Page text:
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Yahoo! launches! mobile! search!

Impressive, but not that impressive

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Last week Yahoo!'s new mobile search, oneSearch, was launched, promising a "...unique and revolutionary mobile internet search facility". It's not easy to see how presenting a list of internet sites can be made unique and revolutionary, but Yahoo! has made the attempt, with some success.

One of features promised back in March was localised results, for example, automatically listing where a film was showing or where to get pizza nearby.

Automatically listing film details would require the search engine to recognise a film title, something which seems beyond the current incarnation of the service even when presented with words like "Hot Fuzz", or "Terabithia".

Getting the location of a mobile user is notoriously difficult, so users are required to enter their location in the search box and the results are just as one would expect from any search engine presented with such text. Yahoo claims that listings will show distance to the restaurant, and a "click to call" button, but these features don't appear to be working yet.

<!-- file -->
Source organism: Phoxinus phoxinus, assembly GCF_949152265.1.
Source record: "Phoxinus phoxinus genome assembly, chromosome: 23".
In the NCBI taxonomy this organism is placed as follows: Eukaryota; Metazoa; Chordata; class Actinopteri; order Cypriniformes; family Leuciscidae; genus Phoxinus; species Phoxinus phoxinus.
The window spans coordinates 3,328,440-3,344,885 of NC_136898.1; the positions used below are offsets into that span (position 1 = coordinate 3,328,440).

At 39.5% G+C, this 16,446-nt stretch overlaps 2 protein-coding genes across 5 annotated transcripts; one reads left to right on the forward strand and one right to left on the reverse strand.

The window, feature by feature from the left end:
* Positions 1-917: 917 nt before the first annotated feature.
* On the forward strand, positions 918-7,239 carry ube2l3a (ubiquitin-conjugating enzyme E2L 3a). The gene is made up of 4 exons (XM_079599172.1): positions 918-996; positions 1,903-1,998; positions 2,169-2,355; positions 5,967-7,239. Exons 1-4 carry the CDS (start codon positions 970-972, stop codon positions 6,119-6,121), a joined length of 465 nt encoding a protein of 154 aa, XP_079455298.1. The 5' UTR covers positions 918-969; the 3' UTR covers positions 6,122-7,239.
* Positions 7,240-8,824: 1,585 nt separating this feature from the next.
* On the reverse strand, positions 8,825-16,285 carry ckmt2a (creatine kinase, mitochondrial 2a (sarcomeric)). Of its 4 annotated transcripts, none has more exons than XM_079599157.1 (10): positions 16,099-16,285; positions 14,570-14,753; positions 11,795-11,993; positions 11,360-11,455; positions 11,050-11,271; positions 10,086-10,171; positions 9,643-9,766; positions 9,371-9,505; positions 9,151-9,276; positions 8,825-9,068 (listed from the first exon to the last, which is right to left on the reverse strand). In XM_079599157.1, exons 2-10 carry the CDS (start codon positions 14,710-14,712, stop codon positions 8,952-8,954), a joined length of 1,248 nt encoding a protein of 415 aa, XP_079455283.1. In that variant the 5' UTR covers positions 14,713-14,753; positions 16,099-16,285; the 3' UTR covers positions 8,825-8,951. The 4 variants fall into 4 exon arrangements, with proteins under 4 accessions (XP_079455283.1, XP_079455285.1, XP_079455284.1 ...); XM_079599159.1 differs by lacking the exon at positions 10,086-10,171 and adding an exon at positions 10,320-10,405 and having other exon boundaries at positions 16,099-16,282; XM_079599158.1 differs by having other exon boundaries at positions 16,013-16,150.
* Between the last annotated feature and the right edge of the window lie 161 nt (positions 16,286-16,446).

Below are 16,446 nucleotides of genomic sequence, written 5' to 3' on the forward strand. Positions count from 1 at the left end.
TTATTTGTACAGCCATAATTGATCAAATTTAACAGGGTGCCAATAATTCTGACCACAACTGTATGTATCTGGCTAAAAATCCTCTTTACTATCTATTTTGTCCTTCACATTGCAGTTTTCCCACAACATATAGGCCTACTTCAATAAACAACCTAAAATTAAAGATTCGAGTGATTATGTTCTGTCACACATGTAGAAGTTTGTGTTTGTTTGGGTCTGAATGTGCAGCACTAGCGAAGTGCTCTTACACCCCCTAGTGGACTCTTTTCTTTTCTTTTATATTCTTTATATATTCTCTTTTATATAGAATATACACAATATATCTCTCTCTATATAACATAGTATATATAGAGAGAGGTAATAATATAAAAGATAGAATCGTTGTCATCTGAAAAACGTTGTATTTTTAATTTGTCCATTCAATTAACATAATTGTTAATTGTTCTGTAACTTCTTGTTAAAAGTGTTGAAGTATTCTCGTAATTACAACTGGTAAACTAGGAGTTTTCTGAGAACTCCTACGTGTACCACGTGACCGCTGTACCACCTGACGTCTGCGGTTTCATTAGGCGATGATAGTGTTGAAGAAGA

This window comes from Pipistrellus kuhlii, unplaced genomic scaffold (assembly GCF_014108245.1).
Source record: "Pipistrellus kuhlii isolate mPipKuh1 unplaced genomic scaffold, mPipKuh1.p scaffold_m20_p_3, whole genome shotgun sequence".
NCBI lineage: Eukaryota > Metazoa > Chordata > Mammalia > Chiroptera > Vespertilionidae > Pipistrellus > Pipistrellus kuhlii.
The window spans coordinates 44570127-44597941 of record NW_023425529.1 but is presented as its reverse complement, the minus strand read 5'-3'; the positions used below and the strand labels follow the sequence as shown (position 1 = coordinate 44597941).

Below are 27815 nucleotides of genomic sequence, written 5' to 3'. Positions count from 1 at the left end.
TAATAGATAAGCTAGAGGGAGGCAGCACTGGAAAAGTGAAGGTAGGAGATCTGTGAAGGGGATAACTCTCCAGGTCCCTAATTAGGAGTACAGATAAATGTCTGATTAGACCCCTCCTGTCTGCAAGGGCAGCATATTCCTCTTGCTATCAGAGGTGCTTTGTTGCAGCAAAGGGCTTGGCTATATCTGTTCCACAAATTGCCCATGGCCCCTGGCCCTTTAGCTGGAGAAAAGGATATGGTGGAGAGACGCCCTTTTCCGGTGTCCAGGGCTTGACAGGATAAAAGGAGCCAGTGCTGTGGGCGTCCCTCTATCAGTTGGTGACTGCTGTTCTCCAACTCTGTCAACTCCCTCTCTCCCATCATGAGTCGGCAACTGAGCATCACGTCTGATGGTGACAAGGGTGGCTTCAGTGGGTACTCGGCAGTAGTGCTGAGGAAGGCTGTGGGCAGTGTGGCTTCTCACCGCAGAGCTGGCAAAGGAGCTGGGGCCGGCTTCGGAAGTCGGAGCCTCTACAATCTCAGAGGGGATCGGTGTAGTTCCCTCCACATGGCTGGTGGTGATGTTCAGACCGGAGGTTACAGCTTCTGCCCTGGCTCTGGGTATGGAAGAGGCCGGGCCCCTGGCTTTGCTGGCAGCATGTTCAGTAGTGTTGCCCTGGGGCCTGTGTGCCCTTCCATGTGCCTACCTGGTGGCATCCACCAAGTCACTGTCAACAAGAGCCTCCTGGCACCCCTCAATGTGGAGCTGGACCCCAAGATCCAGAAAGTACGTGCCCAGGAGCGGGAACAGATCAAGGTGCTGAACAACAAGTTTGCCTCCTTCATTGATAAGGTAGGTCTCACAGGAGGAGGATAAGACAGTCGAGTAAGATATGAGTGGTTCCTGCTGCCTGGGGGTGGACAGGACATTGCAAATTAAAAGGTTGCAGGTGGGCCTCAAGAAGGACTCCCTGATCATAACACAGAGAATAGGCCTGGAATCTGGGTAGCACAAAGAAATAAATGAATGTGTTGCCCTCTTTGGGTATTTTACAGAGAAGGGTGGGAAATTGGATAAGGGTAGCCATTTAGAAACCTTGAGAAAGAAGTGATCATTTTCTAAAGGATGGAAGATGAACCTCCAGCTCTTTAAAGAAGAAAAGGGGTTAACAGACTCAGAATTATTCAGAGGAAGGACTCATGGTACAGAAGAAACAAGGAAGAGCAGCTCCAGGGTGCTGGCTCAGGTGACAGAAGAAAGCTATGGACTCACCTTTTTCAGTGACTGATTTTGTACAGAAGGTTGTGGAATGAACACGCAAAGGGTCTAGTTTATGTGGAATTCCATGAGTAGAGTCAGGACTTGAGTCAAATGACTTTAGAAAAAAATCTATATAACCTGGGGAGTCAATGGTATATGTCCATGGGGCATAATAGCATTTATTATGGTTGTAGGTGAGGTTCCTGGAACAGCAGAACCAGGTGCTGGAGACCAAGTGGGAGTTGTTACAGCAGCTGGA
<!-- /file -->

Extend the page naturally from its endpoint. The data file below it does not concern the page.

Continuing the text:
But oneSearch does present normal search results usefully in groups of three, divided into businesses, flickr images, web sites (with the inevitable Wikipedia entry), mobile web sites, images, and news-related images.

Comparing the results to Google's mobile search Yahoo! oneSearch is much prettier thanks to the pictures, though it's unlikely that many mobile searches are looking for graphics and once those are removed there's little to choose between the two engines.

Both companies see searching as a way onto mobile devices and then sell their additional services and thus retain eyeballs for more advertising sales. Yahoo links to ira on-line address book, calender and photo album, while Google adds blogging and Google Maps to the default e-mail, news and search capabilities both companies provide.

One can't help being reminded of the portal strategies adopted by all the search-engine companies, back before Google showed them that customers just wanted quick and accurate searching; and drove most of them out of business.®

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